As for mac and cheese, I didn't realize the debate was so serious. It was never part of my family's spread growing up, but I would have welcomed it with open arms. 

Q: It's overshadowed by the big picture and all the anti-Patricia talk, but how big was that Rick Wagner fourth-quarter hold? And with Taylor Decker making PFF Team of the Week again, how bad has Wagner been on the opposite side of the OL? - @IgorPetrinovic

A: It was a brutal blow, negating a 25-yard Bo Scarbrough run that would have set the Lions up first-and-10 in Washington territory already up three. But let's be fair to Wagner on this one, it was a pretty chintzy call. He slightly grasped the shoulder of defensive end Ryan Kerrigan, but the defender sold it by throwing both arms up as Scarbrough ran by.

Soccer and basketball players get rightfully criticized for flopping, but there's quite a bit of acting that goes on during the course of a football game. This was a prime example. 

Rick Wagner

But as for Wagner's overall play, you're right, it's been a major disappointment. The hold overshadows what was one of his best performances on the season, but he's generally been below-average both as a run blocker and pass protector in 2019. It's easily been his worst season since signing with the Lions.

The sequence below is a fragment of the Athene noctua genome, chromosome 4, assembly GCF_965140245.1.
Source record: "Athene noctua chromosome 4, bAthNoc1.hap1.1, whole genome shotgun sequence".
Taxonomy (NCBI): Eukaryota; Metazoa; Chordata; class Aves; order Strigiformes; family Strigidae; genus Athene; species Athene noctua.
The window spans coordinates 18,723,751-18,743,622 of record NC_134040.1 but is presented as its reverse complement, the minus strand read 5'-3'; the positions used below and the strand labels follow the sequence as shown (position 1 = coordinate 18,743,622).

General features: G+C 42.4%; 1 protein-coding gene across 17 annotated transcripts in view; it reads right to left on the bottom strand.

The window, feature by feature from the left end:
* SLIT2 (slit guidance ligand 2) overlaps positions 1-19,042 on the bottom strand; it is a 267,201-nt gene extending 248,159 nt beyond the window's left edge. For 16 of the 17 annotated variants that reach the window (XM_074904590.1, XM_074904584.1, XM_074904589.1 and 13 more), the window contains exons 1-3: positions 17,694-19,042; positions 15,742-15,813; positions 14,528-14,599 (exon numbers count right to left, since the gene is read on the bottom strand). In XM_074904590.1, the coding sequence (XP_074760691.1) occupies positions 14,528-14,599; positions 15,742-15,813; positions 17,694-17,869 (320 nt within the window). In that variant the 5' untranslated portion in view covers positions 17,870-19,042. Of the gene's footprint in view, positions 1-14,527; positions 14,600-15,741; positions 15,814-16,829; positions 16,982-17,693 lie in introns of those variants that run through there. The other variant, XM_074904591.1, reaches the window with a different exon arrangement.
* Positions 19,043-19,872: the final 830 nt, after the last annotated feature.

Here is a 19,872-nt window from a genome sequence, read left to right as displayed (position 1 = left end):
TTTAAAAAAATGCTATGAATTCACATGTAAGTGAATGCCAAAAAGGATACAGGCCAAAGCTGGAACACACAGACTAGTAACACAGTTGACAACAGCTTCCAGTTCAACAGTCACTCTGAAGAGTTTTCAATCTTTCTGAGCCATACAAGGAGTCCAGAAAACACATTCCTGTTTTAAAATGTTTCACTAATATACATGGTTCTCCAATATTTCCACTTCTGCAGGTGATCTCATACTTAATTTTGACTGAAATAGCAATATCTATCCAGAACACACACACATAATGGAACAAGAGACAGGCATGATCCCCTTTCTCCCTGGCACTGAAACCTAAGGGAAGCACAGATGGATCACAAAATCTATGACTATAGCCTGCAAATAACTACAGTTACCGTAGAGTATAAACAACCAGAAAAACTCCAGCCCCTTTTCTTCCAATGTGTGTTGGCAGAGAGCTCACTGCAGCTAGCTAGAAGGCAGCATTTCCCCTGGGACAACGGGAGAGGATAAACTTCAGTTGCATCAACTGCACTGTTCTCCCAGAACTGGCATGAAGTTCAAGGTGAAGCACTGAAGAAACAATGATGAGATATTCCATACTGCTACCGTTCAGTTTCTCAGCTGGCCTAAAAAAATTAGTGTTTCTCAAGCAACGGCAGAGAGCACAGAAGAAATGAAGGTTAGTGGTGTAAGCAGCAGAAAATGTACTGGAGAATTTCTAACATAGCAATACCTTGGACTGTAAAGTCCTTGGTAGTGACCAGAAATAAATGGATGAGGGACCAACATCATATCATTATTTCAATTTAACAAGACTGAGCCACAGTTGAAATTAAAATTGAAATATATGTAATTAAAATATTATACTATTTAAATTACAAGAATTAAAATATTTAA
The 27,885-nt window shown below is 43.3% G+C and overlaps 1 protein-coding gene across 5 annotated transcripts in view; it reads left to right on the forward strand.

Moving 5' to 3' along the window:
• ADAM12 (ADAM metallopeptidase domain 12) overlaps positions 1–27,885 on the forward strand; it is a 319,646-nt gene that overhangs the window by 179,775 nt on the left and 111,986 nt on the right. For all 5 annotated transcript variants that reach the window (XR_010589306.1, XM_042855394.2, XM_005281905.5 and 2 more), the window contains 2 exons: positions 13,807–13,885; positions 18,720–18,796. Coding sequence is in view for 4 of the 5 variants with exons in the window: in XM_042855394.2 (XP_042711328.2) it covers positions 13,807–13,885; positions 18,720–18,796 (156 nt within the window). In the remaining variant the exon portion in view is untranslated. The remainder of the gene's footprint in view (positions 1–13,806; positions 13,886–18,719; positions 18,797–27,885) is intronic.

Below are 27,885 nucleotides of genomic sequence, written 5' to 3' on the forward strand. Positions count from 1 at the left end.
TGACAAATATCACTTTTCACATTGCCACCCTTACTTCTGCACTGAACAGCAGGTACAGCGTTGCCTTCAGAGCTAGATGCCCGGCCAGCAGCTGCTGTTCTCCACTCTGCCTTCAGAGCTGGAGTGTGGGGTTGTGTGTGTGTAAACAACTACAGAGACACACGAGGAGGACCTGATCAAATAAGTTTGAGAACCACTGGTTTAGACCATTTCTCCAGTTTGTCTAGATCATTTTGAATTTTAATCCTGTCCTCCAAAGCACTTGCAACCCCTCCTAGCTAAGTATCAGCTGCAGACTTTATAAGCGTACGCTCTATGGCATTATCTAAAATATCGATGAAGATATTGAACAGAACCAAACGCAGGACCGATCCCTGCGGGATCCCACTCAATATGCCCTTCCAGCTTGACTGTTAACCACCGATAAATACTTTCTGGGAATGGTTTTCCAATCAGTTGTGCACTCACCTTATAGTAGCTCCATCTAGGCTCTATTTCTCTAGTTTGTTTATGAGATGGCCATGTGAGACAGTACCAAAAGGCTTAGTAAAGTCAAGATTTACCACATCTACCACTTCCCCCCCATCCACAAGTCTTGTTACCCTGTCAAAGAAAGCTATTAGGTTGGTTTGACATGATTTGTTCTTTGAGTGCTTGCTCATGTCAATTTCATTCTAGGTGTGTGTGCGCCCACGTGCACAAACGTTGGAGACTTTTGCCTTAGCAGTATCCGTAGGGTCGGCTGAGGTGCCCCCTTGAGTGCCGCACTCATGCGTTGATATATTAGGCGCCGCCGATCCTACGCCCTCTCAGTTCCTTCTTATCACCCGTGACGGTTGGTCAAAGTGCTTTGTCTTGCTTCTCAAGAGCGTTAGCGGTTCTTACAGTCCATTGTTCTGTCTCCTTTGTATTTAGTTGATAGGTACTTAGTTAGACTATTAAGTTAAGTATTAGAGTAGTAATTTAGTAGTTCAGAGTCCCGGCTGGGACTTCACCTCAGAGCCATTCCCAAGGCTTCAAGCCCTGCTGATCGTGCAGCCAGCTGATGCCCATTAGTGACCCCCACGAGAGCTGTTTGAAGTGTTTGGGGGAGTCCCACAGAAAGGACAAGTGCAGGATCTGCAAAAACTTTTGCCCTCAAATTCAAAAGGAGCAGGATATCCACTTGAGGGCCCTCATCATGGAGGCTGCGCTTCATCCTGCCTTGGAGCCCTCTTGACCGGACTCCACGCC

Detroit has an interesting decision with Wagner this offseason. He has an $11.9 million cap hit in 2020, while releasing him would free up $6.1 million in space. I wouldn't be surprised if his future with the Lions is tied to what the team is able to add in the draft. 

Q: Most of my family is very right wing and into conspiracy theories. I have an offer to go to the game on Thursday. Which is the least miserable place to spend my time? - @magnvsantonivs

A: I prefer to avoid publicly taking sides in politics, because who cares about my opinions on such topics, but can we all agree the extremes on both sides of the spectrum are the worst, especially as guests in our home?